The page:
Well almost. If you have seen the new Superman image in the style of pop art legend Andy Warhol in our Galleries recently, you know what I mean. The piece has been commissioned by the Warner Bros. Studio Store Galleries as the first potential new series of DC Comics inspired artwork by Warhol protégé, Steve Kaufman.
Kaufman nicknamed “SAK” by Warhol, worked as Warhol’s assistant in the ‘70s’ and has since carried on in the same artistic tradition, creating art for “the new generation” in the trademark Warhol Style. And not unlike Warhol, Kaufman is unique. When you see him, you can’t see him — a looming presence at 6’7” SAK, usually toting his motorcycle helmet snugly under his arm, commands the room.
Dusting off his jeans after parking his Harley-Davidson outside, he greets his companions with a sheepish smile while extending a suitable paint splattered hand. (Those of you who attended the recent Harley Love Ride in Los Angeles might recognize the image SAK was right there on the bandwagon with his pals Dennis Hopper and Peter Fonda.
Indeed, SAK is quite a character. And that character is evident in his work. His first piece for WBSS, released in December, is an arresting image of Superman, who appears to be soaring out of the canvas, arms thrust forward, fist clenched and golden waves of him bellowing behind him.
The Warhol style in which SAK works is the ideal medium for this image because it appeals to a new generation of art lovers. And this project, explains SAK, is fulfillment of his personal lifelong dream to become a comic book artist. “In the ‘60s, fine artist like Roy Lichtenstein, Andy Warhol and many other artist of the pop art culture used comic book images to capture the spirit of the youth of a generation,” says SAK. “I selected Superman as my subject because I believe that his is a fitting icon for a new generation.”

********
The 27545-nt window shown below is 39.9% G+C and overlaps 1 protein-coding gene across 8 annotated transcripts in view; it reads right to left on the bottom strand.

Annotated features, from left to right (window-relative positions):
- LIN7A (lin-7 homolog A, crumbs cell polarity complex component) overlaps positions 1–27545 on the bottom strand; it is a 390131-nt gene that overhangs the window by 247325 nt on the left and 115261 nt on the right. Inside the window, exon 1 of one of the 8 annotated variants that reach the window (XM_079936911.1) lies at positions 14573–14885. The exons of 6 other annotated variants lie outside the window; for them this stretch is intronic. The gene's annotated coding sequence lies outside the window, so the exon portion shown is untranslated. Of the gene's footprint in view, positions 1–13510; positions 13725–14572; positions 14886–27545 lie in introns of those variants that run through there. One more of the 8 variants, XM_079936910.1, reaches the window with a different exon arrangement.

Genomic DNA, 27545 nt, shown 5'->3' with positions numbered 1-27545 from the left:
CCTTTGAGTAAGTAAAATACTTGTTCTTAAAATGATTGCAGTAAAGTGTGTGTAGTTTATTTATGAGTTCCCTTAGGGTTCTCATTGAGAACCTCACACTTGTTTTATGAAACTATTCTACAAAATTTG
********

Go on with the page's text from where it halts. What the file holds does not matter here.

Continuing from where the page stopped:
Some would say that SAK is an Icon for the ‘90s generation. Fresh on the Los Angeles scene after years in New York City (he moved here last November), he has already been commissioned by some of the great pop and media star of our time — the Rolling Stones, Larry Mullen of U2 and Jay Leno to name a few – and is gearing up to open up his own comic Pop Art Factory space modeled after that of Warhol’s in the 1960s’. He has numerous awards and his artwork hangs in the White House and the Smithsonian. Quote a life history for a once struggling young artist from the Bronx.
“Superman” images are a limited edition hand- pulled silkscreen on canvas in
oil. Each piece in the 250 edition is hand signed. “SAK” the 30x 40 framed
image sells for $500 (a real value for artist whose work generally retails for
over $1,000) Superman is the first in what we hope will be a sense of such
images of DC Comics Super Heroes for WBSS Galleries.